Slow pace of moving gardaí out of desk jobs a concern, says Policing Authority

Garda Commissioner not able to say how many posts can be ‘civilianised’

 Garda Commissioner Nóirín O’Sullivan and  Joe Nugent, chief administrative officer of An Garda Síochána, at  Griffith College, Dublin, on Thursday. Photograph: Colin Keegan/Collins Dublin

Garda Commissioner Nóirín O’Sullivan and Joe Nugent, chief administrative officer of An Garda Síochána, at Griffith College, Dublin, on Thursday. Photograph: Colin Keegan/Collins Dublin

 

The continued slow pace of moving civilians into desk jobs so gardaí could be freed up for frontline policing was of serious concern and the Garda Síochána was to blame for the long delay, Policing Authority chairwoman Josephine Feehily has said.

In a firm exchange at the end of its two-hour public hearing yesterday, Ms Feehily disagreed with Garda Commissioner Nóirín O’Sullivan when she suggested that the Garda Inspectorate was yet to identify the 1,500 Garda posts it believed could be “civilianised”. The inspectorate has long said that 1,500 jobs currently being done by gardaí could be civilianised, thus freeing up a large number of personnel for frontline policing.

However, Ms O’Sullivan and the Garda’s chief administrative officer, Joe Nugent, on Thursday conceded that they were not in a position to say how many of the posts they believed could be civilianised. Ms O’Sullivan said the Garda did not have the expertise yet to produce the information being sought.

“We are on record publicly as saying that we have absolutely no desire to keep sworn police officers in positions that can be filled by suitably qualified civilian staff,” she said.

Ms Feehily said the authority’s concern was around the slow “progress and pace” of civilianisation of posts to free gardaí from desk jobs for front line policing.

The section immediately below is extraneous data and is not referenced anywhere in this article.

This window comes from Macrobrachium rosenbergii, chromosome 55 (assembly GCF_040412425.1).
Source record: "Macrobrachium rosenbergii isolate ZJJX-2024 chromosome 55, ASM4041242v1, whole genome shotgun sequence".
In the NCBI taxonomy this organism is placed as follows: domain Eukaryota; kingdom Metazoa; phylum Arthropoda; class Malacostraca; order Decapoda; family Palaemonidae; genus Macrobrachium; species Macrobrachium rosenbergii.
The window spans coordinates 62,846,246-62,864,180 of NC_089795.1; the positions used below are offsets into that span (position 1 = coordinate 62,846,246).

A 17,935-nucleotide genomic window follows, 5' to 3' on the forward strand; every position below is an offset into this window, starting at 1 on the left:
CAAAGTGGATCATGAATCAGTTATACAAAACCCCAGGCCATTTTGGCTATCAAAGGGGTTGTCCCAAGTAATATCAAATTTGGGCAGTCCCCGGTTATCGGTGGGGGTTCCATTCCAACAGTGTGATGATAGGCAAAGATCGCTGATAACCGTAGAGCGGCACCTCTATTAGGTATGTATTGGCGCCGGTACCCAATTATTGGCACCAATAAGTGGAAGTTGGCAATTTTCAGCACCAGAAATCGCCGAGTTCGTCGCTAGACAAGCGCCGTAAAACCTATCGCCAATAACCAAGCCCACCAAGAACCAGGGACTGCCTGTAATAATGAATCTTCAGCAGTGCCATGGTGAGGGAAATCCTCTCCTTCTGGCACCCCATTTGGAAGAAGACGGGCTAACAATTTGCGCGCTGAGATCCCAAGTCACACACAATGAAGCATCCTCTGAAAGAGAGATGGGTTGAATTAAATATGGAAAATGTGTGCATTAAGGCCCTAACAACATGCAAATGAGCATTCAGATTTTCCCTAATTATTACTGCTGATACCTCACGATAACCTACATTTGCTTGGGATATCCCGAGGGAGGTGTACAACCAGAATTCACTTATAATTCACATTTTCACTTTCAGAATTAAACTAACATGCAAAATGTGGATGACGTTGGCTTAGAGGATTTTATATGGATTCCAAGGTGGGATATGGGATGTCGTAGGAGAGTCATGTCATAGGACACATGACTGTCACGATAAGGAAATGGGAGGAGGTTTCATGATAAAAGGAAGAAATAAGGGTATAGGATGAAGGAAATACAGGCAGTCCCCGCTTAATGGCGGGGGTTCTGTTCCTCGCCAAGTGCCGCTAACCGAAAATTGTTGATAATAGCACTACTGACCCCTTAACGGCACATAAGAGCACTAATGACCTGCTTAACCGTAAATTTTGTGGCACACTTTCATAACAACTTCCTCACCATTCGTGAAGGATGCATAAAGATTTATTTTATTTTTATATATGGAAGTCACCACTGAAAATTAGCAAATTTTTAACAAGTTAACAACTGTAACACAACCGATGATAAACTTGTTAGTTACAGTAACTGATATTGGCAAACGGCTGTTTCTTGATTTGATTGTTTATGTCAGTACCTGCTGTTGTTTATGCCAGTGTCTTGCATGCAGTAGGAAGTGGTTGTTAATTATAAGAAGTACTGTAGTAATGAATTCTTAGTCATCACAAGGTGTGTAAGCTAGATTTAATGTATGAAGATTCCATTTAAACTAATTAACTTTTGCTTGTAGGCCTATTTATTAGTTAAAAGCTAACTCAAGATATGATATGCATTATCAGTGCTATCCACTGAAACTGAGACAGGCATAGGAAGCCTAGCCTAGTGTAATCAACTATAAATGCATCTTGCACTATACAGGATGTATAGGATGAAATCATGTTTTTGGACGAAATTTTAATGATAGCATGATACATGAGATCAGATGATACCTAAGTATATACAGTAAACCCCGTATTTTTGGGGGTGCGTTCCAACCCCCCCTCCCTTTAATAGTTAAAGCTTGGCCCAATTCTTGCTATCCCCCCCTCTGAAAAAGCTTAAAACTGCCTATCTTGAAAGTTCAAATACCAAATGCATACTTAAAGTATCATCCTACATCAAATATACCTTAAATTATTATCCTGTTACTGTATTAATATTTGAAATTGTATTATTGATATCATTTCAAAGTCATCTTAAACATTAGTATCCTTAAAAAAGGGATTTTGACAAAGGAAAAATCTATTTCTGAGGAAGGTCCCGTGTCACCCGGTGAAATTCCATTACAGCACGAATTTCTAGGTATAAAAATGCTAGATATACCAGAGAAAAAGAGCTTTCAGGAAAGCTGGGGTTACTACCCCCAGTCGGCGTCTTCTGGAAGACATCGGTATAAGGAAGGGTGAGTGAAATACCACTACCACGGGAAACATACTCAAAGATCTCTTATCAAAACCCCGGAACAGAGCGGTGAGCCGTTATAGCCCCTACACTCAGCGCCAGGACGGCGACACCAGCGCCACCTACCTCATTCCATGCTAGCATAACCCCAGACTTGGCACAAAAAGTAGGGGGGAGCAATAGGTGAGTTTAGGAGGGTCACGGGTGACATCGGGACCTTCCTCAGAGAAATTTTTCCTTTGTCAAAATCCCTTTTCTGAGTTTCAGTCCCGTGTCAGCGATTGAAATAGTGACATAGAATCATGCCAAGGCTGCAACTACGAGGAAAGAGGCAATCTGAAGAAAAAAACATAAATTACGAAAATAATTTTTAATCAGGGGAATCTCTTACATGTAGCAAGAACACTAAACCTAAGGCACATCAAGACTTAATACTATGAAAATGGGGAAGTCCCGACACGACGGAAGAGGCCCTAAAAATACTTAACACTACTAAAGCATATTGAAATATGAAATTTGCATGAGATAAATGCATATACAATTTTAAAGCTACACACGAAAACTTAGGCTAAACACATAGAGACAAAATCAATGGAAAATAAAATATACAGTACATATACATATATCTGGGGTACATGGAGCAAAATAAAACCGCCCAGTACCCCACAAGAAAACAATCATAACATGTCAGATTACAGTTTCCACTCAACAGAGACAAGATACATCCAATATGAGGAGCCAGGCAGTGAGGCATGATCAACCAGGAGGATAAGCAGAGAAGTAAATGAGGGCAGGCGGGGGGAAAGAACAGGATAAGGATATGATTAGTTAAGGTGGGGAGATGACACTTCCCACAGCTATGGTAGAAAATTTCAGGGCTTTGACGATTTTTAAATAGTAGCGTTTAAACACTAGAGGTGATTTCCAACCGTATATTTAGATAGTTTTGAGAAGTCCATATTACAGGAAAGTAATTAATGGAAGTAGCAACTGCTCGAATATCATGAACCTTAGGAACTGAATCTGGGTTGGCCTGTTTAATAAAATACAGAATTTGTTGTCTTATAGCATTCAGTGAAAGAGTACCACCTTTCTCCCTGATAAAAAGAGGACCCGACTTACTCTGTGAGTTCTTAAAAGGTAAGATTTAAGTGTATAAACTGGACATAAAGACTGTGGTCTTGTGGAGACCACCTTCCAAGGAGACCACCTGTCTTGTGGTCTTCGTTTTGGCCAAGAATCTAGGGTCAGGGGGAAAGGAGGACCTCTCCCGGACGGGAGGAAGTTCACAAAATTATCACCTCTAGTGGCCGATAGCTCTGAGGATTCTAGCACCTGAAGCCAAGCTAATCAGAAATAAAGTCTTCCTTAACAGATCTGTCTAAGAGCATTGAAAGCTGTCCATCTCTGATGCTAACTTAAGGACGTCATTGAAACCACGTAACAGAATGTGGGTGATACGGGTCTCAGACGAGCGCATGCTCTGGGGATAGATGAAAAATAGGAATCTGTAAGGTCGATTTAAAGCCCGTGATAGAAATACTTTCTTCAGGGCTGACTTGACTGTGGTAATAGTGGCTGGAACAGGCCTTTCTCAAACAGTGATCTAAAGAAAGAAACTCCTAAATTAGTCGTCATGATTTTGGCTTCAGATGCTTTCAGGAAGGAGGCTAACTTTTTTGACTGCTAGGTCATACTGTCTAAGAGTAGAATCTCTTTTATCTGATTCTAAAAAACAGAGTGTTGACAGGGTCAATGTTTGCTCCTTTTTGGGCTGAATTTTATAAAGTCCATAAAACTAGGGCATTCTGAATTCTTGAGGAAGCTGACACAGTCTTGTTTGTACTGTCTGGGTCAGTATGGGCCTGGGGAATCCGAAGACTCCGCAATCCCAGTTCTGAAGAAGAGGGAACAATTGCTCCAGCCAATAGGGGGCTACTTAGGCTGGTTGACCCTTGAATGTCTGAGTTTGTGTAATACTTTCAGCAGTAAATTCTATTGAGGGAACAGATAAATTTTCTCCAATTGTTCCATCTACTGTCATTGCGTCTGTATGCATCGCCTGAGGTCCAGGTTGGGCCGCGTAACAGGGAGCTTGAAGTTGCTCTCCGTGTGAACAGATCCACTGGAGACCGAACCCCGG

“You know, the 1,500 number is out there now quite a long time,” she said. “And it remains the valid number until you give us another one – we do need to see progress on that.”

She added that some posts – including in IT, where serious shortcomings in the Garda’s capability have been flagged – were approved many months ago but were only being filled now.

Ms O’Sullivan said: “We actually share the frustration of the authority members in terms of the pace. And, as I said, we are engaging with the Garda Inspectorate, we are engaging collaboratively . . .”

Ms Feehily then interrupted: “Well, it’s strange, Commissioner – we’ve engaged with them and they’ve told us where their view [of the 1,500 posts that could be civilianised] is. So we have their input. It’s your input that’s missing.”

When asked by authority member Maureen Lynott would the Garda be able to meet a Government deadline of the end of next month for indicating how many posts could be civilianised, Mr Nugent said: “I’m not saying we’re not able to.”

Ms Lynott replied: “Oh, you’re a master, you know that?”

There are currently 2,000 civilian workers in the Garda, and the goal is to double that number within five years and bring in specialist skills in the process.